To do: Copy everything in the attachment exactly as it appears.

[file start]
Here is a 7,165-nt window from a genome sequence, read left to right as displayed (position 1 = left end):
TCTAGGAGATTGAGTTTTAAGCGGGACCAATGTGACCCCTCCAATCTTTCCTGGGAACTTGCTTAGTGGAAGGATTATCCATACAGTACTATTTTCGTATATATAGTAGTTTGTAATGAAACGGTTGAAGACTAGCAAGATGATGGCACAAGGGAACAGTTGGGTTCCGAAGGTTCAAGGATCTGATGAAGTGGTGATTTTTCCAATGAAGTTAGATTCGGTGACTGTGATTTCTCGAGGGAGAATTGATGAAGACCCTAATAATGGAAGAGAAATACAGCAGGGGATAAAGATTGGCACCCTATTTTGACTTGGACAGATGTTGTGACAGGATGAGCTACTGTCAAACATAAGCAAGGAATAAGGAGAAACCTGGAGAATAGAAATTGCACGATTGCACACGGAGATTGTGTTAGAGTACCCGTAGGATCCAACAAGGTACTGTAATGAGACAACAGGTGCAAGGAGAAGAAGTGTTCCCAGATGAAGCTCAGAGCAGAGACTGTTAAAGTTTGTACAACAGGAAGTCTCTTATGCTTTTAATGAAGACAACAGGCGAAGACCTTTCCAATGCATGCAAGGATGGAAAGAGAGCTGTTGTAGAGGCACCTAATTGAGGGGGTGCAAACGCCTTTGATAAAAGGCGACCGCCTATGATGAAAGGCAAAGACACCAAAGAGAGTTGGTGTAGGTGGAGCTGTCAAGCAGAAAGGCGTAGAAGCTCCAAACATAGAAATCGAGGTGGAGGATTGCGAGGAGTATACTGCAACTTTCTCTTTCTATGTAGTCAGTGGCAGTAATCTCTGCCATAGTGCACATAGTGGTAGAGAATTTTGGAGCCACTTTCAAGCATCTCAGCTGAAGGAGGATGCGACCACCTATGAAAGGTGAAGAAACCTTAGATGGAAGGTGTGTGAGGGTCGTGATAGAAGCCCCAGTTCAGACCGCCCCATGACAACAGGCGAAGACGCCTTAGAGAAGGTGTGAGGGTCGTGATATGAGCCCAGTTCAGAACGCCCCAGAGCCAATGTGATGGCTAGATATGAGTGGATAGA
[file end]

Here is a 7,165-nt window from a genome sequence, read left to right as displayed (position 1 = left end):
TCTAGGAGATTGAGTTTTAAGCGGGACCAATGTGACCCCTCCAATCTTTCCTGGGAACTTGCTTAGTGGAAGGATTATCCATACAGTACTATTTTCGTATATATAGTAGTTTGTAATGAAACGGTTGAAGACTAGCAAGATGATGGCACAAGGGAACAGTTGGGTTCCGAAGGTTCAAGGATCTGATGAAGTGGTGATTTTTCCAATGAAGTTAGATTCGGTGACTGTGATTTCTCGAGGGAGAATTGATGAAGACCCTAATAATGGAAGAGAAATACAGCAGGGGATAAAGATTGGCACCCTATTTTGACTTGGACAGATGTTGTGACAGGATGAGCTACTGTCAAACATAAGCAAGGAATAAGGAGAAACCTGGAGAATAGAAATTGCACGATTGCACACGGAGATTGTGTTAGAGTACCCGTAGGATCCAACAAGGTACTGTAATGAGACAACAGGTGCAAGGAGAAGAAGTGTTCCCAGATGAAGCTCAGAGCAGAGACTGTTAAAGTTTGTACAACAGGAAGTCTCTTATGCTTTTAATGAAGACAACAGGCGAAGACCTTTCCAATGCATGCAAGGATGGAAAGAGAGCTGTTGTAGAGGCACCTAATTGAGGGGGTGCAAACGCCTTTGATAAAAGGCGACCGCCTATGATGAAAGGCAAAGACACCAAAGAGAGTTGGTGTAGGTGGAGCTGTCAAGCAGAAAGGCGTAGAAGCTCCAAACATAGAAATCGAGGTGGAGGATTGCGAGGAGTATACTGCAACTTTCTCTTTCTATGTAGTCAGTGGCAGTAATCTCTGCCATAGTGCACATAGTGGTAGAGAATTTTGGAGCCACTTTCAAGCATCTCAGCTGAAGGAGGATGCGACCACCTATGAAAGGTGAAGAAACCTTAGATGGAAGGTGTGTGAGGGTCGTGATAGAAGCCCCAGTTCAGACCGCCCCATGACAACAGGCGAAGACGCCTTAGAGAAGGTGTGAGGGTCGTGATATGAGCCCAGTTCAGAACGCCCCAGAGCCAATGTGATGGCTAGATATGAGTGGATAGA